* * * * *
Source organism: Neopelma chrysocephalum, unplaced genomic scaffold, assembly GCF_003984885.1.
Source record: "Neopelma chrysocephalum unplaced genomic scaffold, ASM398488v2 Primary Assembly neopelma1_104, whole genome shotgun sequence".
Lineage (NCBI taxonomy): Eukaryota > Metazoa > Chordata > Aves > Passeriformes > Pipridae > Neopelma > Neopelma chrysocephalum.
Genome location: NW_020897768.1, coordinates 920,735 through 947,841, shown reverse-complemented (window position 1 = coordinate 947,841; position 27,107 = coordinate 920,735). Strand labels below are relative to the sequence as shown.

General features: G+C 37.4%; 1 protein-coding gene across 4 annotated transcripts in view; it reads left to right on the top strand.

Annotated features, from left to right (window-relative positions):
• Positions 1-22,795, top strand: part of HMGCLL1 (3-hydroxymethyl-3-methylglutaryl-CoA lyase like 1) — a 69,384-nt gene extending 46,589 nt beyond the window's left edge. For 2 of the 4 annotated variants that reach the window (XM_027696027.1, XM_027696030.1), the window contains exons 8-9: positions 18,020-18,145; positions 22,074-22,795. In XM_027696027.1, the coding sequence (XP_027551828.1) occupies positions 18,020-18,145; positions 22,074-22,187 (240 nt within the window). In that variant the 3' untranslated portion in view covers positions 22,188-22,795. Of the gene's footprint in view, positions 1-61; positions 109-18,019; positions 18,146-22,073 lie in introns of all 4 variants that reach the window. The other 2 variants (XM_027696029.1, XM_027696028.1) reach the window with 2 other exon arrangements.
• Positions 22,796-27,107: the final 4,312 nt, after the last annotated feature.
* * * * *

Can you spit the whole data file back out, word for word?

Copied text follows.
Source organism: Neopelma chrysocephalum, unplaced genomic scaffold, assembly GCF_003984885.1.
Source record: "Neopelma chrysocephalum unplaced genomic scaffold, ASM398488v2 Primary Assembly neopelma1_104, whole genome shotgun sequence".
Lineage (NCBI taxonomy): Eukaryota > Metazoa > Chordata > Aves > Passeriformes > Pipridae > Neopelma > Neopelma chrysocephalum.
Genome location: NW_020897768.1, coordinates 920,735 through 947,841, shown reverse-complemented (window position 1 = coordinate 947,841; position 27,107 = coordinate 920,735). Strand labels below are relative to the sequence as shown.

General features: G+C 37.4%; 1 protein-coding gene across 4 annotated transcripts in view; it reads left to right on the top strand.

Annotated features, from left to right (window-relative positions):
• Positions 1-22,795, top strand: part of HMGCLL1 (3-hydroxymethyl-3-methylglutaryl-CoA lyase like 1) — a 69,384-nt gene extending 46,589 nt beyond the window's left edge. For 2 of the 4 annotated variants that reach the window (XM_027696027.1, XM_027696030.1), the window contains exons 8-9: positions 18,020-18,145; positions 22,074-22,795. In XM_027696027.1, the coding sequence (XP_027551828.1) occupies positions 18,020-18,145; positions 22,074-22,187 (240 nt within the window). In that variant the 3' untranslated portion in view covers positions 22,188-22,795. Of the gene's footprint in view, positions 1-61; positions 109-18,019; positions 18,146-22,073 lie in introns of all 4 variants that reach the window. The other 2 variants (XM_027696029.1, XM_027696028.1) reach the window with 2 other exon arrangements.
• Positions 22,796-27,107: the final 4,312 nt, after the last annotated feature.